Why Just Sell Real Estate When You Can Exchange It With A 1031 Exchange?

Written by admin on May 16th, 2012

Article by Trisha Coppley

As a player in the real estate game, you know that single dollar that you have working for you in an investment is making you money, and, conversely, every dollar that isn’t working for you represents a missed chance to compound your wealth. So, when the time comes to put your property up for sale, you have 2 options. The first option at your disposal is simply to sell the property up front and recognize the profits as a gain. Accepting this liability means you’ll have to pay capital gains taxes. But every time you pay money to the United States government in the form of taxes, you are losing potential profits.

The second, and often more profitable choice is to conduct a 1031 tax exchange. A great way to keep more of your investment funds working for you is to perform a 1031 tax exchange instead of making an outright sale. A 1031 exchange has a non-recognition provision, meaning you do not have to pay the taxes immediately; in fact, your taxes are deferred for an indeterminate time span, while your funds are compounded by the extra income produced by investing your tax deferment.

As an example, imagine you own several small investment properties, like duplexes or triplexes, whose values have appreciated over time. At this point, your instinct might be to make an outright sale and reap the benefits of your investments. But a wise investor with an eye to the future might choose to conduct a 1031 exchange and put the proceeds from the sale of these smaller properties towards buying another, larger property, which will, itself go on to appreciate in value over time, meanwhile continuing to make you more money. The best part of all is that the extra funds available to you from your tax deferral will work to increase your capacity to leverage for further loans, building your potential profits.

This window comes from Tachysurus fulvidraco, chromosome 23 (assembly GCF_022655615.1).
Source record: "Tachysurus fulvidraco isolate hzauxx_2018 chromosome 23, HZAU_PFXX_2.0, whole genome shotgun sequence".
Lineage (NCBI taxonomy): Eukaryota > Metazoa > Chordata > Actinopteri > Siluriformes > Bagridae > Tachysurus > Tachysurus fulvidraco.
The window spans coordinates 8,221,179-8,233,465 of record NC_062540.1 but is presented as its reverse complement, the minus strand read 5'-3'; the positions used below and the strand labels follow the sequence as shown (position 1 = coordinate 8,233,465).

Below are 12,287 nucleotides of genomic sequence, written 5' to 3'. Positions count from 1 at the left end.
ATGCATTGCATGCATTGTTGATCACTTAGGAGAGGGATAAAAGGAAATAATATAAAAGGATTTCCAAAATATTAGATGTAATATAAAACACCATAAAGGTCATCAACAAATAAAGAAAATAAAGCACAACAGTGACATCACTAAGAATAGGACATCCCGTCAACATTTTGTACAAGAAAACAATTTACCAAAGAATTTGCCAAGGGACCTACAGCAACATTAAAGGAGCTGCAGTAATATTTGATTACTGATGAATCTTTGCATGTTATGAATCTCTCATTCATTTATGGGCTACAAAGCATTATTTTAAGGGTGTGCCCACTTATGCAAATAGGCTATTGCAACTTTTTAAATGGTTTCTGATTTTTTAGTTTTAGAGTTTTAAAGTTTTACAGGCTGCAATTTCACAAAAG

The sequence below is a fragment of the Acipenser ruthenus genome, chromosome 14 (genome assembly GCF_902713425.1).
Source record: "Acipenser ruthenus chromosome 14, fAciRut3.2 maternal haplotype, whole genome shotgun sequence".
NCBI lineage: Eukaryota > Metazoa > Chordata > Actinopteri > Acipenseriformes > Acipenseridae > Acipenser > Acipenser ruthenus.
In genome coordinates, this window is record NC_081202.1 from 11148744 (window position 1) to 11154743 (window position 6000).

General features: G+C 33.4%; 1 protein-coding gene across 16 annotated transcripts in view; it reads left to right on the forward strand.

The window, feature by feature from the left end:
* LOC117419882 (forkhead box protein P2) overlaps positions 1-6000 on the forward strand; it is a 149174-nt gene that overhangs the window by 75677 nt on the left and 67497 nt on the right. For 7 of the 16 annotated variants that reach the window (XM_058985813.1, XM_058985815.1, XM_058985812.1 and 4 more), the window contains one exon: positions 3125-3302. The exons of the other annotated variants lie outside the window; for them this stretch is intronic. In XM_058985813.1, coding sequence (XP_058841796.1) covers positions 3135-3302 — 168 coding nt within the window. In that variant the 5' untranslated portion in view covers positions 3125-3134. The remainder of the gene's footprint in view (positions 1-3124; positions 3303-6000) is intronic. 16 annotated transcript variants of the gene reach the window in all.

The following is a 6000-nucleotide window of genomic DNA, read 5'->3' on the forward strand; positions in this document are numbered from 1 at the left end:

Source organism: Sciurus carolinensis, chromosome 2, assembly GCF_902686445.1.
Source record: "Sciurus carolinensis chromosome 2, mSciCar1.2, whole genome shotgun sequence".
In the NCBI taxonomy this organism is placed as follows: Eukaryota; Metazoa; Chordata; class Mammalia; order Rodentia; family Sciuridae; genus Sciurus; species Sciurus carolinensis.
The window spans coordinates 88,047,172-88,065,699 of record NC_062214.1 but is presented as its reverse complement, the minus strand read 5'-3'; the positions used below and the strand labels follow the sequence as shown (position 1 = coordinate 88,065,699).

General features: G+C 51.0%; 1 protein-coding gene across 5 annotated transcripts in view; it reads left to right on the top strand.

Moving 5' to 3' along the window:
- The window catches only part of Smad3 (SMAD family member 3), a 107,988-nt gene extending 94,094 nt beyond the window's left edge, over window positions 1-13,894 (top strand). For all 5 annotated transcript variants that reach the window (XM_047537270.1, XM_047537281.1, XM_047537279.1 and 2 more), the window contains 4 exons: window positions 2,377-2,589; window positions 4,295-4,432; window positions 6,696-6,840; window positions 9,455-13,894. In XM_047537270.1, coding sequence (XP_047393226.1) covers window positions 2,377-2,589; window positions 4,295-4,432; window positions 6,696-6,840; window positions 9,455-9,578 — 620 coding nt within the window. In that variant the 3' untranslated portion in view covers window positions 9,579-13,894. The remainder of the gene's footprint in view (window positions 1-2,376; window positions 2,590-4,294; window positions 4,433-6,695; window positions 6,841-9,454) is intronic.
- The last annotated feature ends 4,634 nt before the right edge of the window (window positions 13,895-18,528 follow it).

1031 exchanges aren’t just for land and buildings, either. It is possible to conduct a 1031 exchange on any type of real estate you are holding for investment in a business or trade, and certain types of personal property as well, from cranes or backhoes to airplanes or classic cars. Section 1031 is especially beneficial for those who have invested their funds in antiques or collectibles like collector cars, in light greater capital gains tax liability on the sale of these types of items. You cannot, however, exchange stockor interest in a Real Estate Investment Trust.

So, next time you find that you are planning a sale on an appreciated piece of real estate or other type of property, pause for a moment to consider the profit you could gain if you were to exchange instead. If you choose to perform an exchange instead of selling up front, you can maximize your profits and come out on top.

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